That kind of distribution potentially would open up new revenue opportunities for games publishers, cable operators and Microsoft, whether games run permanently on Xbox or for a limited time in a games-on-demand type service. Mr. Graczyk also discussed other content delivery or sharing options, at least in networked homes, on handhelds and other devices running Microsoft software.

Future Past isn't a Good Strategy

For anyone watching last night's CES opening keynote, Microsoft promises to deliver in Mediaroom 2.0 much of what Graczyk spoke about six-and-a-half years ago. However, there are several problems:

  • Entertainment and video consumption is shifting to Internet services, such as Hulu and YouTube. Visionary in 2003 isn't visionary for the 2010s.
  • New Mediaroom capabilities require people to have a Windows PC or Xbox 360 console; media consumption is shifting to browser and phone.
  • In the United States, only AT&T's U-verse service, which is available in 22 states, can really utilize Mediaroom 2.0's full capabilities.

Mediaroom 2.0 VoD

Mediaroom 2.0 delivers video-on-demand services to a Web browser.

Video consumption is no longer just about television sets or being bound to the living room. Consumers increasingly want to get their video content anytime, anywhere and on anything. Big screens are big, but the living room is but one context for consuming video. According to ComScore, U.S. Internet users watched a record 30.9 billion videos online in November, 12.2 billion at Google sites, with YouTube accounting for 99 percent. U.S. Internet users watched 924 million videos at second-ranked Hulu, or average 21.1 videos -- that's 2.1 hours average per person. Nearly 85 percent of the total U.S. Internet audience watched videos online in November, or 12.2 hours average.

By the way, I am a U-verse customer (since February 2008) who simply loves the service. AT&T and Microsoft have done great work. The program guide is simple and usable. U-verse can record up to four TV shows simultaneously -- two in HD. No other TV service I've used -- Cox, Verizon or Warner -- compares. My buddies using satellite services coo when they see U-verse in my home and one by one switch when it becomes available in their areas. Mediaroom actually is a visionary product -- one of the best things to come out of Microsoft in years. But it's too slowly advancing -- and for that cable and telco operators bear some of the blame. That said, video consumption is changing, and Microsoft isn't keeping pace. The vision Microsoft articulated in 2003 is the one largely executed on in Mediaroom 2.0. The market changed, but not Microsoft's strategy.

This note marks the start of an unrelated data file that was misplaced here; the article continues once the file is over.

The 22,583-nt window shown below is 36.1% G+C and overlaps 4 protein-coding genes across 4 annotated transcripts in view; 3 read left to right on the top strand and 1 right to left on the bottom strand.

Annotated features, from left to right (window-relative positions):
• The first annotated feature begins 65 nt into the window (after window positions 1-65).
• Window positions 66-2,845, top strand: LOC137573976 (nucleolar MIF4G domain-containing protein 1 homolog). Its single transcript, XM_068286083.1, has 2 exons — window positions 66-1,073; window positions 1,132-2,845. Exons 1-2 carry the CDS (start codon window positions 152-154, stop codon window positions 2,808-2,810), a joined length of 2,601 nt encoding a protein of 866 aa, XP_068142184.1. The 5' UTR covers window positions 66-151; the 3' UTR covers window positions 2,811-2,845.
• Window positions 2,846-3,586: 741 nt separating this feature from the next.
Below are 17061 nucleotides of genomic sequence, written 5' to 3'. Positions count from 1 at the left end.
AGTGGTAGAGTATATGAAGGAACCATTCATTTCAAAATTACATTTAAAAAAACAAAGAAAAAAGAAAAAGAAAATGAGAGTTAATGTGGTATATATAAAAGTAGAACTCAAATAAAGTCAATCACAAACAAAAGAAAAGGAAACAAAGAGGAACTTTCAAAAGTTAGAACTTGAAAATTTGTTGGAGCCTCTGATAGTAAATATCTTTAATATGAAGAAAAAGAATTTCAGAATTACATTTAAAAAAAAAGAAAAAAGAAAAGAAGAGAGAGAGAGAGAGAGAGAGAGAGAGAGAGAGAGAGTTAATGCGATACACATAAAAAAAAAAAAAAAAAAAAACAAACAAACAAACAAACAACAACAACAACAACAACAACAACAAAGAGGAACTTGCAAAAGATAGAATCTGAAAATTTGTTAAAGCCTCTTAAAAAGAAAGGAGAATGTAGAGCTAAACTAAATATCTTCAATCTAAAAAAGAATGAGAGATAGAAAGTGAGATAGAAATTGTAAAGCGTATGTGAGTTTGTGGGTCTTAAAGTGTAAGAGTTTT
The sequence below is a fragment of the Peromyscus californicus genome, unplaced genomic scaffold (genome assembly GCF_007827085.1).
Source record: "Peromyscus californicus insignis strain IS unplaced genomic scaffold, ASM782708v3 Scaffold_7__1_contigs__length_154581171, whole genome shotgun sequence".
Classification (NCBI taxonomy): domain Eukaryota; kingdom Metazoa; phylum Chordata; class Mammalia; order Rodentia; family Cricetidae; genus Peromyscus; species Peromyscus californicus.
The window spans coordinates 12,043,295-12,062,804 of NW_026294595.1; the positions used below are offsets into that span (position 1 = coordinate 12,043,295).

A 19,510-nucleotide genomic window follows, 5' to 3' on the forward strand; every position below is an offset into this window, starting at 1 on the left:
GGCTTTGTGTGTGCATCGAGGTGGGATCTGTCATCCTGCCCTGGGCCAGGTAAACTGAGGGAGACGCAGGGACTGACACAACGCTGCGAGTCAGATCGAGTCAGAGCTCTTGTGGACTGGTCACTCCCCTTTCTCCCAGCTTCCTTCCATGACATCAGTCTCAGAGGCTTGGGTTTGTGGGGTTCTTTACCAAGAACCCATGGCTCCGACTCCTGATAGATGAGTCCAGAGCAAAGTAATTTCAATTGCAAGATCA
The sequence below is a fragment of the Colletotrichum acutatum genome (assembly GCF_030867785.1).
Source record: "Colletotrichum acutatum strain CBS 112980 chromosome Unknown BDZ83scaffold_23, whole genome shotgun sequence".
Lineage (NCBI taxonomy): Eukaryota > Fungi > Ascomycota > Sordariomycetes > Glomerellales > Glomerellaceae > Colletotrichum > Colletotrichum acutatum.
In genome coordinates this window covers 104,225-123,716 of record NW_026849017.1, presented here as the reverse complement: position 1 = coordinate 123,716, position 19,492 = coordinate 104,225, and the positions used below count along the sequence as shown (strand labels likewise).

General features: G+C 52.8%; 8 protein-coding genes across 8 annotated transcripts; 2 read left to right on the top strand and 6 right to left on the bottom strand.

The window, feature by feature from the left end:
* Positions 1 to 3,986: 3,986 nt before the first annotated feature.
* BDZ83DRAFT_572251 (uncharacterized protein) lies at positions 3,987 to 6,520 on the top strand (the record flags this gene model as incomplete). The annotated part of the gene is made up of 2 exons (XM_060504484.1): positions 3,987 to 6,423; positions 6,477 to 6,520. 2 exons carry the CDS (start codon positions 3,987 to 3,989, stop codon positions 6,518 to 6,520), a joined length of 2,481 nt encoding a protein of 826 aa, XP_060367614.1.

Like many other consumers, as a U-verse customer, I'm more interested in content on the go rather than content plopping me on the couch. U-verse for my smartphone -- and not just one running Windows Mobile -- would be exciting. How Microsoft's Mediaroom 2.0 cloud services meet mobile needs could be visionary. For example, Mediaroom 2.0's in-Web browser video-on-demand services look really promising and could help cable operators and telcos better compete with services like Hulu. It's innovation, but not if it takes another 7 years to come to market. That said, Amazon and Netflix, among other services providers, offer VoD in a browser today. Microsoft still chases the future.

Microsoft is moving too slowly. Better together is a major reason. It's long past time that Microsoft developed new and exciting consumer products free of Office's or Windows' weight -- or that of its other products or services. Microsoft should innovate new products for which Office and Windows must connect, not the other way around. Better together should be about the innovative future pulling the innovative past.